It’s finally summer vacation season, which means you may be preparing for a long road trip. Summer is the most dangerous time to drive, which means you should take extra precautions. Here are four tips for safe driving on your summer vacation:
Do a Safety Check
The last thing you want on the way to your vacation is a stressful and potentially expensive vehicle breakdown. Before taking a long trip, you should perform a general safety check on your vehicle or go to a mechanic to ensure that it’s in good working order. Be sure to check your tires, battery, belts, coolant, radiator, oil level, headlights and tail lights. If you have any doubts about your vehicle’s reliability, take it to a mechanic for a tune up.
Bring an Emergency Kit
You never know what could go wrong during your trip, so be prepared with an emergency kit. The National Highway Traffic Safety Administration recommends packing a kit containing the following:
- Cell phone and car charger
- First aid kit
- Flares and a white flag
- Jumper cables
- Tire pressure gauge
- Jack (and ground mat) for changing a tire
- Work gloves and a change of clothes
- Basic repair tools and duct tape
- Water and paper towels for cleaning up
- Nonperishable food, drinking water and medicines
- Extra windshield washer fluid
- Emergency blankets, towels and coats
Also, be sure to pack your license, registration, and car insurance card, as well as a phone number for a national automotive assistance company.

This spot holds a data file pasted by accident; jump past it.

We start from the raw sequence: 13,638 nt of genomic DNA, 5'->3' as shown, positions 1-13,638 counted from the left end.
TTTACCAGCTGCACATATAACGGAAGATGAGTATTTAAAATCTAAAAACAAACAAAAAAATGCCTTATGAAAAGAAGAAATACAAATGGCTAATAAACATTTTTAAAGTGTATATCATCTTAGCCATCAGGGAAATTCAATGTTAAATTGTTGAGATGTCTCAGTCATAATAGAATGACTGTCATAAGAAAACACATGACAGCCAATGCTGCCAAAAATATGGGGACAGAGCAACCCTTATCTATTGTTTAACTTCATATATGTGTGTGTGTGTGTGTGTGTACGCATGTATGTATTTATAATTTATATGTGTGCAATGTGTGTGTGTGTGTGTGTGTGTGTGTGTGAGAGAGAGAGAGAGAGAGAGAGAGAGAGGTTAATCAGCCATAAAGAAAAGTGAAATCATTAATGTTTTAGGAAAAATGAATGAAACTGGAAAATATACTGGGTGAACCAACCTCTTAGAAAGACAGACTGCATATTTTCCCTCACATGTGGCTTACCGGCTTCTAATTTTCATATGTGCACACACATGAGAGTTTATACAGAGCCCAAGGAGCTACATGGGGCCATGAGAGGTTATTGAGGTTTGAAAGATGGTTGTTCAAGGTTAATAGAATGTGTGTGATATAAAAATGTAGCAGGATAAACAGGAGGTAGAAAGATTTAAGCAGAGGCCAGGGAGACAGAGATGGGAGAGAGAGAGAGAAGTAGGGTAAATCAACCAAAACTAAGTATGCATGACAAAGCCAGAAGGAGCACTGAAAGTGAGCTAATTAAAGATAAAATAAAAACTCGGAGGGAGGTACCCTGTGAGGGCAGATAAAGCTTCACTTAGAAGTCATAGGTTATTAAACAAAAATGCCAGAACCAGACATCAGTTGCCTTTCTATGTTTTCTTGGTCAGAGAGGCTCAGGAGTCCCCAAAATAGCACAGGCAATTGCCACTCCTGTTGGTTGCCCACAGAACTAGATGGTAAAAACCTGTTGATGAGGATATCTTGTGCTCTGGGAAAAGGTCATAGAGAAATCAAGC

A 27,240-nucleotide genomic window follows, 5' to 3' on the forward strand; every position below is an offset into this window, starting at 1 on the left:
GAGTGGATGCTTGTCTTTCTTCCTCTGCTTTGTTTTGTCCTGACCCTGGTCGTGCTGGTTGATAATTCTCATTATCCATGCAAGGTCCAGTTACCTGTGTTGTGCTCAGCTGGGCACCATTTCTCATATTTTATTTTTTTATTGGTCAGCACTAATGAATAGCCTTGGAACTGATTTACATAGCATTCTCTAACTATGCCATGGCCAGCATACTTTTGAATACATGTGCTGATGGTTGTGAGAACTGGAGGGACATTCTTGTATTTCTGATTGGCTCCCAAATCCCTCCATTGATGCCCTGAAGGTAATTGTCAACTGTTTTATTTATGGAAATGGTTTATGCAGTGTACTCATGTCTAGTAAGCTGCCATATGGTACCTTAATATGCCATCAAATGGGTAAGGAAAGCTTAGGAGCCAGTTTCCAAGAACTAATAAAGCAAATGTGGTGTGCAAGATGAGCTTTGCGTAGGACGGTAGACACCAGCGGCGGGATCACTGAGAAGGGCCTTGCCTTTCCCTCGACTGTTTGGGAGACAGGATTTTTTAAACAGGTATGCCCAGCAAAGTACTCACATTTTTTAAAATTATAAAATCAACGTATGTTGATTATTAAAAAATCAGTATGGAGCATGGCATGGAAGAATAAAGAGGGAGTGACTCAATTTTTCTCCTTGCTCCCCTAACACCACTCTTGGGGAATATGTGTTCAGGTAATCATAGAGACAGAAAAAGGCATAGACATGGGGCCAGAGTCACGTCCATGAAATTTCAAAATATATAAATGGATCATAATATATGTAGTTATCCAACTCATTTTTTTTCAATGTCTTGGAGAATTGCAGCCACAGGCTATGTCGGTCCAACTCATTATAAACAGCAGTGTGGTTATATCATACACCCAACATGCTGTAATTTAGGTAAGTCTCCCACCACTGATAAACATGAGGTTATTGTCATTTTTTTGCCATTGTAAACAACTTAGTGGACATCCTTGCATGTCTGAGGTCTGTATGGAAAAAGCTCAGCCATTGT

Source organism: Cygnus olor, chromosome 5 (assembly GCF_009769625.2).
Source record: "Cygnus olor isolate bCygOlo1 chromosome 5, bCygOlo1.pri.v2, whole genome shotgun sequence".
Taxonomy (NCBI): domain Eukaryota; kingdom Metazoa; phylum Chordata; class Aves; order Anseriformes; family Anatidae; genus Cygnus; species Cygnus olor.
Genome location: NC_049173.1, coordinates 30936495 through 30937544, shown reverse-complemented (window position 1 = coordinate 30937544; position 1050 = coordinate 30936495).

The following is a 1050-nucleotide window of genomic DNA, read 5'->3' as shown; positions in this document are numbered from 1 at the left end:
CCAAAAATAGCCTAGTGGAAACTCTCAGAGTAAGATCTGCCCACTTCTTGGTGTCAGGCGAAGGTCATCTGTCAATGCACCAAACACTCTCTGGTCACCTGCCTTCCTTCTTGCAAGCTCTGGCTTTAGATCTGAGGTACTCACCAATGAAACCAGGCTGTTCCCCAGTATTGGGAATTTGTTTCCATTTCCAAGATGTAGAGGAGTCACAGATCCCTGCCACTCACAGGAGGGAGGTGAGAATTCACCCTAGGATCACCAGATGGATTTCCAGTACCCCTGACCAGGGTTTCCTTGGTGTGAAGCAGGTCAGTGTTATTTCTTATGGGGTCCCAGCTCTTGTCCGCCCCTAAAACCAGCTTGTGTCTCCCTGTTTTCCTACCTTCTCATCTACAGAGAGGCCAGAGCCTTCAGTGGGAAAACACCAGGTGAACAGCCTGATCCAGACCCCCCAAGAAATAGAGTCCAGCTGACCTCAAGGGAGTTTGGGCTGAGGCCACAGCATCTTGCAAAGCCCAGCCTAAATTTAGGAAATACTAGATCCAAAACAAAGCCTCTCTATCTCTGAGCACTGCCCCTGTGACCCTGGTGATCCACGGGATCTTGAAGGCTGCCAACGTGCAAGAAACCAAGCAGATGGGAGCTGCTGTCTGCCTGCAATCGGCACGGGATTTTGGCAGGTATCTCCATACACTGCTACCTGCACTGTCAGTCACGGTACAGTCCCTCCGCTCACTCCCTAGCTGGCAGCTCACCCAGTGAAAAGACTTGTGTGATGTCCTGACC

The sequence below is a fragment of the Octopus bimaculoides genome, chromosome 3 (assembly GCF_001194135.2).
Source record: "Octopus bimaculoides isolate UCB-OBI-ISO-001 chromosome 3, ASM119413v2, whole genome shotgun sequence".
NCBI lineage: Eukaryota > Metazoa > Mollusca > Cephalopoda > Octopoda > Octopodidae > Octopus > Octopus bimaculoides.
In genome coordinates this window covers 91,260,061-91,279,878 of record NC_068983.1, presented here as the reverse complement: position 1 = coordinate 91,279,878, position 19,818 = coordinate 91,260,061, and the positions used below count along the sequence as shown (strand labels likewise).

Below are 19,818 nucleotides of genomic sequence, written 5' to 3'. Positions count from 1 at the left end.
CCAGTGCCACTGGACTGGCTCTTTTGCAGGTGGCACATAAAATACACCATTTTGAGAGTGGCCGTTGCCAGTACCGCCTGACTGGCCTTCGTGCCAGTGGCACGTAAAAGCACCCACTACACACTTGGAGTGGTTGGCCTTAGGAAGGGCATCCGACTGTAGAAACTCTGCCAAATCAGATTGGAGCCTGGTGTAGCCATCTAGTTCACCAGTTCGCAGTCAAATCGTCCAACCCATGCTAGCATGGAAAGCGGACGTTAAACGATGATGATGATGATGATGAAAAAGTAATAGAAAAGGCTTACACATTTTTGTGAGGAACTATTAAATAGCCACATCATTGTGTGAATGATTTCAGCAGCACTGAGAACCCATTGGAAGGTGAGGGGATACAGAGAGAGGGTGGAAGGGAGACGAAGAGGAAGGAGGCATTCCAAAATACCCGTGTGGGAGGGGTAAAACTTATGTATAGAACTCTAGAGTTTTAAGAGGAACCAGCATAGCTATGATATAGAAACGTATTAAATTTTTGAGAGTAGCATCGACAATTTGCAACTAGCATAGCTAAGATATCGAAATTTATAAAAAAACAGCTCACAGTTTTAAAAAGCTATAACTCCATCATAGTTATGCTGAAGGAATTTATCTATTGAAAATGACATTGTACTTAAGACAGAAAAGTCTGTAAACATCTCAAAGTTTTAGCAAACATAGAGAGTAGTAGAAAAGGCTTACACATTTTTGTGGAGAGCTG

Being well rested is an important part of long-distance driving. Driving while drowsy increases your risk of an accident and causes around 850 deaths per year. Don’t risk your life and the lives of your passengers by driving too long or driving while tired. Get a good night’s sleep before leaving and take turns driving, switching every few hours. If no one else can drive, be sure to make a pit stop at least once every two hours. Drink plenty of water to keep yourself awake; this also forces you to stop for bathroom breaks. If you start to feel tired, pull over for a short nap.
Practice Safe Driving
Safe driving practices are even more important during long-distance travel. Follow all traffic laws, including posted speed limits. Avoid distractions like talking on the phone, texting and eating while driving. Make a habit of looking far ahead of you for potential dangers. Look five cars ahead (or ten in dense traffic) to spot any problems ahead of time. You should also do your best to avoid heavy traffic, which can be dangerous and will slow your trip. When planning your route, avoid going through major cities during rush hour.
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